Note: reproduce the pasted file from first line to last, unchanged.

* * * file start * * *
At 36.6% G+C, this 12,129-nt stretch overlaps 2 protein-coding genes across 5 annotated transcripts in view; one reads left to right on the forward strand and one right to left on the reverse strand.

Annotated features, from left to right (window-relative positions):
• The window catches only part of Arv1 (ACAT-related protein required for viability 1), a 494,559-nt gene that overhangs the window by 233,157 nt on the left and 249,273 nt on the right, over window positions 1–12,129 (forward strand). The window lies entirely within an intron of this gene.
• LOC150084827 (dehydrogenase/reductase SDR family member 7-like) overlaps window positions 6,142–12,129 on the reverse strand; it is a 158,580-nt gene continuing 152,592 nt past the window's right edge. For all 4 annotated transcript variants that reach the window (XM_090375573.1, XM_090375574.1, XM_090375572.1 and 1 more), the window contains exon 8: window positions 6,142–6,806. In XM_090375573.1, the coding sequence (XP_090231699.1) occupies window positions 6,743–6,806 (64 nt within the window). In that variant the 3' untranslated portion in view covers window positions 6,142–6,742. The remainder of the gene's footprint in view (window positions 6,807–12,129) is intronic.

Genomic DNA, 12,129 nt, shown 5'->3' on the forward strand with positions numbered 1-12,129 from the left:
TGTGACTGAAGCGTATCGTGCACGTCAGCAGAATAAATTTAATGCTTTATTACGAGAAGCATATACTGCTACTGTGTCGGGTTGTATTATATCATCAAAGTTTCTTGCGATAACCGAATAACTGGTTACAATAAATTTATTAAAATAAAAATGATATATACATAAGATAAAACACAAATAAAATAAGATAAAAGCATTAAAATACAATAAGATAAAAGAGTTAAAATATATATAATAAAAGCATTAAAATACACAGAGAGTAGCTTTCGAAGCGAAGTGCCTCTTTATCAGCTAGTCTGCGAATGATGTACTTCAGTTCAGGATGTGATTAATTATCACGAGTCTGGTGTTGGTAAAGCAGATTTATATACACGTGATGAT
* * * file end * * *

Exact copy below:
At 36.6% G+C, this 12,129-nt stretch overlaps 2 protein-coding genes across 5 annotated transcripts in view; one reads left to right on the forward strand and one right to left on the reverse strand.

Annotated features, from left to right (window-relative positions):
• The window catches only part of Arv1 (ACAT-related protein required for viability 1), a 494,559-nt gene that overhangs the window by 233,157 nt on the left and 249,273 nt on the right, over window positions 1–12,129 (forward strand). The window lies entirely within an intron of this gene.
• LOC150084827 (dehydrogenase/reductase SDR family member 7-like) overlaps window positions 6,142–12,129 on the reverse strand; it is a 158,580-nt gene continuing 152,592 nt past the window's right edge. For all 4 annotated transcript variants that reach the window (XM_090375573.1, XM_090375574.1, XM_090375572.1 and 1 more), the window contains exon 8: window positions 6,142–6,806. In XM_090375573.1, the coding sequence (XP_090231699.1) occupies window positions 6,743–6,806 (64 nt within the window). In that variant the 3' untranslated portion in view covers window positions 6,142–6,742. The remainder of the gene's footprint in view (window positions 6,807–12,129) is intronic.

Genomic DNA, 12,129 nt, shown 5'->3' on the forward strand with positions numbered 1-12,129 from the left:
TGTGACTGAAGCGTATCGTGCACGTCAGCAGAATAAATTTAATGCTTTATTACGAGAAGCATATACTGCTACTGTGTCGGGTTGTATTATATCATCAAAGTTTCTTGCGATAACCGAATAACTGGTTACAATAAATTTATTAAAATAAAAATGATATATACATAAGATAAAACACAAATAAAATAAGATAAAAGCATTAAAATACAATAAGATAAAAGAGTTAAAATATATATAATAAAAGCATTAAAATACACAGAGAGTAGCTTTCGAAGCGAAGTGCCTCTTTATCAGCTAGTCTGCGAATGATGTACTTCAGTTCAGGATGTGATTAATTATCACGAGTCTGGTGTTGGTAAAGCAGATTTATATACACGTGATGAT